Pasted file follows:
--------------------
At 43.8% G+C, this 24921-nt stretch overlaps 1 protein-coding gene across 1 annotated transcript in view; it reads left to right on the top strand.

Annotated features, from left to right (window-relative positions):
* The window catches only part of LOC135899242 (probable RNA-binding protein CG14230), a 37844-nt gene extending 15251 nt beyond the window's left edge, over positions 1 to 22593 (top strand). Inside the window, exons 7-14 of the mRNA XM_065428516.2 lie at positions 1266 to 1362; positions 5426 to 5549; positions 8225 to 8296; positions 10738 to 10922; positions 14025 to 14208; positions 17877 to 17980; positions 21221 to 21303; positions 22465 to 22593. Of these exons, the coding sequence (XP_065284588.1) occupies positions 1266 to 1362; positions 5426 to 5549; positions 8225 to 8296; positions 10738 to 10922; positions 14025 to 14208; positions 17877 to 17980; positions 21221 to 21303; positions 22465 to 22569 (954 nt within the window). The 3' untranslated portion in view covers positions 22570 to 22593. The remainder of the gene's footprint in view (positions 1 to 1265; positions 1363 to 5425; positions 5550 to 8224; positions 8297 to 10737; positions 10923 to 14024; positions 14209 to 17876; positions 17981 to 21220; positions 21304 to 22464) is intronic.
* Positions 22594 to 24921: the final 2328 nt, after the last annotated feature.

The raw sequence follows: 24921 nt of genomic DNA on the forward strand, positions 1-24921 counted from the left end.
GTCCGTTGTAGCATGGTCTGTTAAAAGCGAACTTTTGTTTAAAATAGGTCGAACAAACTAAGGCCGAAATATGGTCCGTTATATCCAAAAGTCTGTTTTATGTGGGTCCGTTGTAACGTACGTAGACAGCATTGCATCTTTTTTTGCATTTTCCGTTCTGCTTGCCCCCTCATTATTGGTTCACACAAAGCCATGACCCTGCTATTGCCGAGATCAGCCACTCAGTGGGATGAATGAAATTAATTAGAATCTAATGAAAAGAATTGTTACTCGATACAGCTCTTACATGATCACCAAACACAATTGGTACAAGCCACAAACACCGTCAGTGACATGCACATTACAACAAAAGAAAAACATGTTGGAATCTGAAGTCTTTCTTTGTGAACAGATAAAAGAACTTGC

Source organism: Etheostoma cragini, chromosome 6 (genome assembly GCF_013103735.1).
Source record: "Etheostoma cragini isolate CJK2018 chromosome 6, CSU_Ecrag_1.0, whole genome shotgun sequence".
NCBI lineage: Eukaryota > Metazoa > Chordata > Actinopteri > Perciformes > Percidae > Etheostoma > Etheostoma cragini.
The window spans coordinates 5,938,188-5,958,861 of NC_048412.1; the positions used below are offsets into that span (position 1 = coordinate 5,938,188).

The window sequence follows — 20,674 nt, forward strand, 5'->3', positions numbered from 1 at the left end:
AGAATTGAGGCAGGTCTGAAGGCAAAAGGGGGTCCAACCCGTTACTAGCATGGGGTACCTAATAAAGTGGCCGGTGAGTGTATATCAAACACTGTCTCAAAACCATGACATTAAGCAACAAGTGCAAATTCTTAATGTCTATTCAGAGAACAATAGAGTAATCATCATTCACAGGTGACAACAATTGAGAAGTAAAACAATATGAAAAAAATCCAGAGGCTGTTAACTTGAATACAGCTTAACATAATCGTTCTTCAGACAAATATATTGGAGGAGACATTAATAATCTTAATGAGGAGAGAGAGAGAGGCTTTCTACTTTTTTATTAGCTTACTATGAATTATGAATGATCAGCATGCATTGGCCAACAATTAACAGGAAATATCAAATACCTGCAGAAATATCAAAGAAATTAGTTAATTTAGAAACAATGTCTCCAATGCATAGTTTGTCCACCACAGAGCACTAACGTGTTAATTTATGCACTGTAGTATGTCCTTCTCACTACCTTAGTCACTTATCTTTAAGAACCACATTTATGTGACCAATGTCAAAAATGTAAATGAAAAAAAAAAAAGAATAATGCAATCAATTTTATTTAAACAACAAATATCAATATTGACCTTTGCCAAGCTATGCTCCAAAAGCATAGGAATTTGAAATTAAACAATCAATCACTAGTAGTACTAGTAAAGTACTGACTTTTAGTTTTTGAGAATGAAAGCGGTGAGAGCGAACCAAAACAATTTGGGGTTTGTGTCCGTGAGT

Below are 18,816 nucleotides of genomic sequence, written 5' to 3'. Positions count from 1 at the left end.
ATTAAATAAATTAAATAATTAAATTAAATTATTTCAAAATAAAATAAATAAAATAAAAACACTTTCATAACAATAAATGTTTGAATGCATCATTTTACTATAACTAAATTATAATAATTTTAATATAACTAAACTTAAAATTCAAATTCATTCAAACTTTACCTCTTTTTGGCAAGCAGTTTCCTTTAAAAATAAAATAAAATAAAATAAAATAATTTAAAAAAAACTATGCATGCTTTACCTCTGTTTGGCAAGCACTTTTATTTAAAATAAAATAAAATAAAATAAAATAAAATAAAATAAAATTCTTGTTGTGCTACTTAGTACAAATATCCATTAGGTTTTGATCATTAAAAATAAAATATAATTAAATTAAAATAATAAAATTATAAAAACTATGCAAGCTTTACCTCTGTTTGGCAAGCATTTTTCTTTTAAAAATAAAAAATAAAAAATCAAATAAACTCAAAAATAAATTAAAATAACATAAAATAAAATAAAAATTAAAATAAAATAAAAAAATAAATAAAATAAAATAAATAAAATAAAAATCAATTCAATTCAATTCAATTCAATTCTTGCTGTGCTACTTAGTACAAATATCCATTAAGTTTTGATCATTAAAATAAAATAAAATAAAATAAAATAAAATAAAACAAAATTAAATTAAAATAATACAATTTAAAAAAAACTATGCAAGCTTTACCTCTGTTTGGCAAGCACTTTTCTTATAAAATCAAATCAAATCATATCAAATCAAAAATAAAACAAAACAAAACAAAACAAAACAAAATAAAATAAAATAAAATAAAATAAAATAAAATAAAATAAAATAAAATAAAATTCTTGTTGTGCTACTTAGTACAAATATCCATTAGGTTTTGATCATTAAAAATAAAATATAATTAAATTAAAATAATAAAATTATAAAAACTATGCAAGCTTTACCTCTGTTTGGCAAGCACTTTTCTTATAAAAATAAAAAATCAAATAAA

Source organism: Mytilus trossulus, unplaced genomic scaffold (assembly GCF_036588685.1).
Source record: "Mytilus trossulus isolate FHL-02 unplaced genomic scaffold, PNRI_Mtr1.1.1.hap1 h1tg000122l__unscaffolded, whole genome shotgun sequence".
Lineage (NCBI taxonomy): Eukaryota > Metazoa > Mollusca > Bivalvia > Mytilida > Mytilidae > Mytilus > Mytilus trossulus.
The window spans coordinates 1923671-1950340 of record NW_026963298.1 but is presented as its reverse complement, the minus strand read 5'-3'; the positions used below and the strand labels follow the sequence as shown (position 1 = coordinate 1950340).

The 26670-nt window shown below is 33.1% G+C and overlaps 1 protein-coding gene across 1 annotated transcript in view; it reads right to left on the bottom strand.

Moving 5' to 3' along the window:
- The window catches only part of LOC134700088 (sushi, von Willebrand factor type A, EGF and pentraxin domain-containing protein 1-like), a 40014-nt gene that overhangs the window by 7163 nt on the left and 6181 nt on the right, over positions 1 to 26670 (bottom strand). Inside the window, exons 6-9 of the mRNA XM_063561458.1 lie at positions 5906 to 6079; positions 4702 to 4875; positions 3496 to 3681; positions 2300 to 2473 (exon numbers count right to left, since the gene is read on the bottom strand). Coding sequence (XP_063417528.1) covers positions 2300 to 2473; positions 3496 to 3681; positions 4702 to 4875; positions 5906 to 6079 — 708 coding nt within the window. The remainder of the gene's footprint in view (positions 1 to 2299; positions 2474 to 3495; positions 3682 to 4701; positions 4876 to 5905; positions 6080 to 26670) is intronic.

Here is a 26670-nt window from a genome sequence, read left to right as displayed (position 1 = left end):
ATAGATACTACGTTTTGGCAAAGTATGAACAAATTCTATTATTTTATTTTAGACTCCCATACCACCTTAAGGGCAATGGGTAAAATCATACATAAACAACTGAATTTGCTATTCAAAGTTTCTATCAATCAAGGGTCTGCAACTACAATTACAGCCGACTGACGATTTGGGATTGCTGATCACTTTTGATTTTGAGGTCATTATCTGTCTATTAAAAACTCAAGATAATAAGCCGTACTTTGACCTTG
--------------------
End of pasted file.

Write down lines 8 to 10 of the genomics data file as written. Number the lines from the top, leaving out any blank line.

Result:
Source record: "Etheostoma cragini isolate CJK2018 chromosome 6, CSU_Ecrag_1.0, whole genome shotgun sequence".
NCBI lineage: Eukaryota > Metazoa > Chordata > Actinopteri > Perciformes > Percidae > Etheostoma > Etheostoma cragini.
The window spans coordinates 5,938,188-5,958,861 of NC_048412.1; the positions used below are offsets into that span (position 1 = coordinate 5,938,188).